11. Time series and dynamic linear models


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1 11. Time series and dynamic linear models Objective To introduce the Bayesian approach to the modeling and forecasting of time series. Recommended reading West, M. and Harrison, J. (1997). models, (2 nd ed.). Springer. Bayesian forecasting and dynamic Pole, A.,West, M. and Harrison, J. (1994). Applied Bayesian forecasting and time series analysis. Chapman and Hall. Bauwens, L., Lubrano, M. and Richard, J.F. (2000). Bayesian inference in dynamic econometric models. Oxford University Press.
2 Dynamic linear models West The first Bayesian approach to forecasting stems from Harrison and Stevens (1976) and is based on the dynamic linear model. For a full discussion, see West and Harrison (1997).
3 The general DLM Definition 29 The general (univariate) dynamic linear model is Y t = F T t θ t + ν t θ t = G t θ t 1 + ω t where ν t and ω t are zero mean measurement errors and state innovations. These models are linear state space models, where x t = F T t θ t represents the signal, θ t is the state vector, F t is a regression vector and G t is a state matrix. The usual features of a time series such as trend and seasonality can be modeled within this format. In some cases, F and G are supposed independent of t. Then the model is a time series DLM. If V and W are also time independent then the DLM is constant.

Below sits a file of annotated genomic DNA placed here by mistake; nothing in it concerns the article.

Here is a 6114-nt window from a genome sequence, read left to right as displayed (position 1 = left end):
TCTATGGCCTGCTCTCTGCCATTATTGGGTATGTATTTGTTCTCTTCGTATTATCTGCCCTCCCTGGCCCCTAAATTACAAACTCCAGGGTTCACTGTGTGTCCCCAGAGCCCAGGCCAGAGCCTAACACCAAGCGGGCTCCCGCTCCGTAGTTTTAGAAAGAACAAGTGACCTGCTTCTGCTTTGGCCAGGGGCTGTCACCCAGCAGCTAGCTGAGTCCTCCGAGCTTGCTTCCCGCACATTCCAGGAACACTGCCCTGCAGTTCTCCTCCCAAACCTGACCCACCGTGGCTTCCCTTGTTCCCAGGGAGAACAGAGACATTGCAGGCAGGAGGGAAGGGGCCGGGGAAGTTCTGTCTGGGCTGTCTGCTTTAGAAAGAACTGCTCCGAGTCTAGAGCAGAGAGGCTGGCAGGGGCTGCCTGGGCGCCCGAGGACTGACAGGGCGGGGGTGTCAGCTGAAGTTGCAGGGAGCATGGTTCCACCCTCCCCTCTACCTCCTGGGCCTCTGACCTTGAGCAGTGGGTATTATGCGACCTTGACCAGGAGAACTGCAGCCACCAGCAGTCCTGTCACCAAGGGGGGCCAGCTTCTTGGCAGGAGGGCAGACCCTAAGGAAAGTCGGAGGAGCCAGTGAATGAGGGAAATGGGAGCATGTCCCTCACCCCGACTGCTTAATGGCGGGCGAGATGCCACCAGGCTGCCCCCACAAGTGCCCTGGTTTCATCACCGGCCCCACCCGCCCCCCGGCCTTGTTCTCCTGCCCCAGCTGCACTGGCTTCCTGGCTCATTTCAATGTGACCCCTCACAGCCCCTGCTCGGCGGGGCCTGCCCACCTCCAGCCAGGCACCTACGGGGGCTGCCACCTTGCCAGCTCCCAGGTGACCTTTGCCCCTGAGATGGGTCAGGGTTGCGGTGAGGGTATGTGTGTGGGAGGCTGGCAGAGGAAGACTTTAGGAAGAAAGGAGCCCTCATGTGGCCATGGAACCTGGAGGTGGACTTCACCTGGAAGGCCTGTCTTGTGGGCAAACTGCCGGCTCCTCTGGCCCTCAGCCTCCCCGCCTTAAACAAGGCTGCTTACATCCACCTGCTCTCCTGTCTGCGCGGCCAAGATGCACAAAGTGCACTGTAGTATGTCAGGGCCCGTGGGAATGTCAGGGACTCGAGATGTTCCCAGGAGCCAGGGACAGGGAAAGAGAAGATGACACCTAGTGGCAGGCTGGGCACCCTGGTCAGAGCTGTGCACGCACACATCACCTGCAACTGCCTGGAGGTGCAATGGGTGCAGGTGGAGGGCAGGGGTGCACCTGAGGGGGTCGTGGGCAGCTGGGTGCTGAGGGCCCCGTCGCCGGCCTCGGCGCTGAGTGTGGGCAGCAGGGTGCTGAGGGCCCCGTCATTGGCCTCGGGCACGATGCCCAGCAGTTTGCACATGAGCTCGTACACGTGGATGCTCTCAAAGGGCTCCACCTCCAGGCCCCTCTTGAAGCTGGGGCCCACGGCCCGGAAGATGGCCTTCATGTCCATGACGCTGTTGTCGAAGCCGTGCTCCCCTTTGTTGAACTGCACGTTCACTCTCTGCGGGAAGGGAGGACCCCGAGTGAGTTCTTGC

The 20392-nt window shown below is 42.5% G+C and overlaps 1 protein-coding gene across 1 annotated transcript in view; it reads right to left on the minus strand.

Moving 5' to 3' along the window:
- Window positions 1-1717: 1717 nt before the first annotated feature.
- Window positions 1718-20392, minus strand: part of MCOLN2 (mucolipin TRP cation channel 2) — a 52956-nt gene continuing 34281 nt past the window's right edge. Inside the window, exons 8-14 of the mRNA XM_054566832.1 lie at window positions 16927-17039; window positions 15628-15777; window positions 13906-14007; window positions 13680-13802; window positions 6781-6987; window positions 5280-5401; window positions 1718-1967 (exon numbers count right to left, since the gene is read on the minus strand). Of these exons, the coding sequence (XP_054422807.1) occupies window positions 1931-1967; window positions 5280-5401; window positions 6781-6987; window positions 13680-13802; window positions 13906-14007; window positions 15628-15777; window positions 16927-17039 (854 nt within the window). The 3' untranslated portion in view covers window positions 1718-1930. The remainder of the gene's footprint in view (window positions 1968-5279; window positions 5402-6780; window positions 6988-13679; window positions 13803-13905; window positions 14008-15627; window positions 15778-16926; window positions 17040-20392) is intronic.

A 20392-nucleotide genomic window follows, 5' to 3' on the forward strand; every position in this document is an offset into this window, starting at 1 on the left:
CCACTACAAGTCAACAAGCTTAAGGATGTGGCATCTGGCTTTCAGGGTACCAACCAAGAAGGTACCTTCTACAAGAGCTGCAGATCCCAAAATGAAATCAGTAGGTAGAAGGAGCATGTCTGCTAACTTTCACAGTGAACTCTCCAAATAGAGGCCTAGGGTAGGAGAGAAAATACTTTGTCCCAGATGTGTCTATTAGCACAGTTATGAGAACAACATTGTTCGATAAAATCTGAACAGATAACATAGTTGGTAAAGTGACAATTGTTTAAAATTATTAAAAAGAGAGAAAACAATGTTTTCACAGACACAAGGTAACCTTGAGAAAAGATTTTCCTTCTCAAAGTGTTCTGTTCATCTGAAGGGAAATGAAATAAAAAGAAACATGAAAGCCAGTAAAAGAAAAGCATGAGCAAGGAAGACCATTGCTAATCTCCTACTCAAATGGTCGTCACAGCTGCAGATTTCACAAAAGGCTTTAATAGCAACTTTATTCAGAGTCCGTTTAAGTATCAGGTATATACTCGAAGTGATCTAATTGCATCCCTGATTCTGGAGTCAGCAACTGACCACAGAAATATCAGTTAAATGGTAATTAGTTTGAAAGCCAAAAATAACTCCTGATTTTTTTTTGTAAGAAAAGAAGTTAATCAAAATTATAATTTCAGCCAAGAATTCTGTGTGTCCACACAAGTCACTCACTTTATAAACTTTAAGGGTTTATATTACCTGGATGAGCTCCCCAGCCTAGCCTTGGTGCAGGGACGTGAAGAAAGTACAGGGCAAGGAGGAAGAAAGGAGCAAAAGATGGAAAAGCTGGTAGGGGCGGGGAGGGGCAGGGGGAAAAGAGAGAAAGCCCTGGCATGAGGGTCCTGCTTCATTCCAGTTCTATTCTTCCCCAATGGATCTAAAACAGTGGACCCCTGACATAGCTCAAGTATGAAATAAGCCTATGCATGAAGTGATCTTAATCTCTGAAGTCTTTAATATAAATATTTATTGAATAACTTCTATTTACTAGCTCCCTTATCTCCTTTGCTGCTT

4 Examples Example 80 A slowly varying level model is y t = θ t + ν t θ t = θ t 1 + ω t The observations fluctuate around a mean which varies according to a random walk. Example 81 A dynamic linear regression model is given by y t = F T t θ t + ν t θ t = θ t 1 + ω t
5 Bayesian analysis of DLM s If the error terms, ν t and ω t are normally distributed, with known variances, e.g. ν t N (0, V t ), ω t N (0, W t ), then a straightforward Bayesian analysis can be carried out. Example 82 In Example 80, suppose that at time t 1, the current accumulated information is D t 1 = {y 1, y 2,..., y t 1 } and assume that the distribution for θ t 1 is θ t 1 D t 1 N (m t 1, C t 1 ). and that the error distributions are ν t N (0, V t ) and ω t N (0, W t ). Then, we have: 1. The prior distribution for θ t is: θ t D t 1 N (m t 1, R t ) where R t = C t 1 + W t
6 2. The one step ahead predictive distribution for y t is: y t D t 1 N (m t 1, Q t ) where Q t = R t + V t 3. The joint distribution of θ t and y t is θ t y t D t 1 N ( mt 1 m t 1, ( )) Rt R t r t Q t 4. The posterior distribution for θ t given D t = {D t 1, y t } is θ t D t N (m t, C t ) where m t = m t 1 + A t e t A t = R t /Q t e t = y t m t 1 C t = R t A 2 tq t.